Green Volume 2020
The map illustrates the green volume for block, block segment and road areas. As expected, the highest green volume numbers were recorded for Berlin’s forest areas. The green volume also varied within residential areas, however, which are described in more detail below.
In total, Berlin has a green volume of 4.867 km³, excluding bodies of water. This corresponds to an average green volume number of 5.8 m³/m². The average green volume number of the entire urban area is therefore higher than that of Leipzig (2.4 m³/m²) or Potsdam (4.75 m³/m²), for example (cf. Frick et al. 2020). As expected, more than half of the green volume stems from forest areas (2.697 km³, 16.8 m³/m²). The built-up block (segment) areas house the least vegetation per area (2.6 m³/m²) as do the roads (3.1 m³/m²) (Table 2, cf. Map “Actual Use of Built-Up Areas” (06.01) and Map “Inventory of Green and Open Spaces” (06.02).
In relation to the green volume of road areas, it should be noted that it is mainly roadside trees and vegetation, e.g. tree crowns, protruding from block (segment) areas that influence green volume calculations. Due to the cylinder graph used (cf. Figure 1), the green volume is often overestimated here, compared to other areas.
Comparing the green volume numbers of 2010 and 2020 reveals an overall decrease of 290 km³ in the total green volume since 2010. A total loss of vegetation area of 2,648 ha was already described in the Map “Vegetation Heights” (06.10.2). Changes in the shares of green volume were inconsistent within the individual use groups. Forest areas recorded the largest loss of green volume with 174.5 km³. At the same time, the green volume number dropped from 17.9 m³/m² (2010) to 16.8 m³/m² (2020) in the forests. There does not seem to be a simple answer as to what caused this loss. Rather, it may be assumed that there were various influences at play at the same time. On the one hand, mature trees dying as a result of the dry summers may have been an influencing factor. On the other hand, consequences associated with human intervention, including the use of wood and the effects of the Mischwaldprogramm der Berliner Forsten (mixed forest programme of the Berlin Forests, only in German) to produce resistant forests with a large variety of species may have had a serious impact.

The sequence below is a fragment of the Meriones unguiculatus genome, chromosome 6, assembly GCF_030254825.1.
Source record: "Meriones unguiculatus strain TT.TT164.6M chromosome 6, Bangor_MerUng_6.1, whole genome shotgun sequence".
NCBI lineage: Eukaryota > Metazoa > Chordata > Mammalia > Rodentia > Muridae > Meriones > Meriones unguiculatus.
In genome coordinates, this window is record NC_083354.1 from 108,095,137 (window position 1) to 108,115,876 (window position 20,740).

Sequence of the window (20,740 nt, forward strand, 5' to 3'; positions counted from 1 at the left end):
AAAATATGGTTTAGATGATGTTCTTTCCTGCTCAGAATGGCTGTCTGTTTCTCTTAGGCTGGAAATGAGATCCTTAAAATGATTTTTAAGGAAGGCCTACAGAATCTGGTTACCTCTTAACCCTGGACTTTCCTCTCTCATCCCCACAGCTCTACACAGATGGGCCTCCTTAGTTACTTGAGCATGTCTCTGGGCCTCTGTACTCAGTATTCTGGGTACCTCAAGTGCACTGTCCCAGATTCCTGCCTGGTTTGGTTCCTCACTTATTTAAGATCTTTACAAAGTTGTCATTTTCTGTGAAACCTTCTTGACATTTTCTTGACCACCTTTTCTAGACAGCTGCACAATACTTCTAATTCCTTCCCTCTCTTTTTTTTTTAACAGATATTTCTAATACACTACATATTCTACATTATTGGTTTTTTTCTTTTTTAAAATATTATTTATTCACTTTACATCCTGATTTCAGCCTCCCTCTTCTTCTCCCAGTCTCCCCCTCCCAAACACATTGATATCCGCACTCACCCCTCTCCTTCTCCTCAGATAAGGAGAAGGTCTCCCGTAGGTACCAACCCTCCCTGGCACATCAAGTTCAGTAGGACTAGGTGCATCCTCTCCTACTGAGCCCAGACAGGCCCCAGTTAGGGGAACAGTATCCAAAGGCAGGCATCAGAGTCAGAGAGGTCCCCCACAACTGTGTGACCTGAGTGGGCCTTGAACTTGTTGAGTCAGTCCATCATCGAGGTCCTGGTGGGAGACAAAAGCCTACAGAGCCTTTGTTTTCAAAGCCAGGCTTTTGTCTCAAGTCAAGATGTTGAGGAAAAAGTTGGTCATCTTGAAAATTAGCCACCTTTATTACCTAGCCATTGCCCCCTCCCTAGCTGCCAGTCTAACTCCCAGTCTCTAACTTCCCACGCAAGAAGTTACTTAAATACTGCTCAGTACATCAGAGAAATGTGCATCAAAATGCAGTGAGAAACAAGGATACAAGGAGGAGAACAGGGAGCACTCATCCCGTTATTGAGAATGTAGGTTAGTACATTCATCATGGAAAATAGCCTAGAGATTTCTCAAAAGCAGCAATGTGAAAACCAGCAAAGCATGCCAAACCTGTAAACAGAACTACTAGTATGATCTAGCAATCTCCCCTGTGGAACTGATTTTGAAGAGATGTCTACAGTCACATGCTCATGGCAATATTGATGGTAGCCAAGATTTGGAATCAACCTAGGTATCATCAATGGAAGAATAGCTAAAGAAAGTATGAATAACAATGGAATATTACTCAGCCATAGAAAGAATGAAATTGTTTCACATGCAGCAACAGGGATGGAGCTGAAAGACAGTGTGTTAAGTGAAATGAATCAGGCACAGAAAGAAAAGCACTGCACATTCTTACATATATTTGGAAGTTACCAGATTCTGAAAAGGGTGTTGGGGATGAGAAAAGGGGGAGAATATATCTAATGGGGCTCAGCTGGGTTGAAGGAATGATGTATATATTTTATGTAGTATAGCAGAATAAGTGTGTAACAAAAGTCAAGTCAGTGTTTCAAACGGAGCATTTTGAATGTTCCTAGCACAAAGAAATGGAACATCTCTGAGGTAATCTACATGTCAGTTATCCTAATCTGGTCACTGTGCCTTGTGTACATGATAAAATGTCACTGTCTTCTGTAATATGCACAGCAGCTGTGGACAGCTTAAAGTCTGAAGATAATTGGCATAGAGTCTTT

The built-up areas also displayed a substantial loss of green volume of 174.5 km³. This loss may be attributed to new construction activities and retrospective densification within built-up areas. These, in turn, lead to block (segment) areas with smaller shares of non-built-up, green spaces. Mature trees dying as a result of the dry summers and additional tree felling on private and public properties may also have contributed to this.
Similarly, “Road areas” suffered a loss of green volume of 16 km³. The reasons for this reduction lie both in a general decrease in the number of roadside trees (cf. SenUVK 2020) and in a serious deterioration in the condition of existing roadside trees due to pest infestation (cf. SenUVK 2021).
Conversely, “Other green and open spaces” recorded a slight increase in the green volume from 841.2 km³ to 870.3 km³. The reason behind this growth is spontaneous vegetation that has grown on fallow areas, increasing their green volume number from 3.9 m³/m² (2010) to 4.8 m³/m² (2020). All in all, however, this increase in green volume is mitigated by the loss of green volume of the “Cemetery areas”, which dropped from 10.4 m³/m² (2010, new) to 9.5 m³/m² (2020). This may also be attributed, in some parts, to a loss of mature trees in forest and park cemeteries caused by heat stress.
On closer inspection of the residential development at area type level, striking differences within the built-up area become evident. The green volume numbers of the total areas corresponding to residential block and block segment areas vary between 0.8 m³/m² for the area type “Core area” and up to 4.6 m³/m² for “Villas and town villas with park-like gardens” (cf. Table 3 and Figure 5).Comparing the green volume numbers for non-built-up parts of residential block and block segment areas, however, the numbers for densely built-up area types also increase in some cases, which applies particularly to the following area types: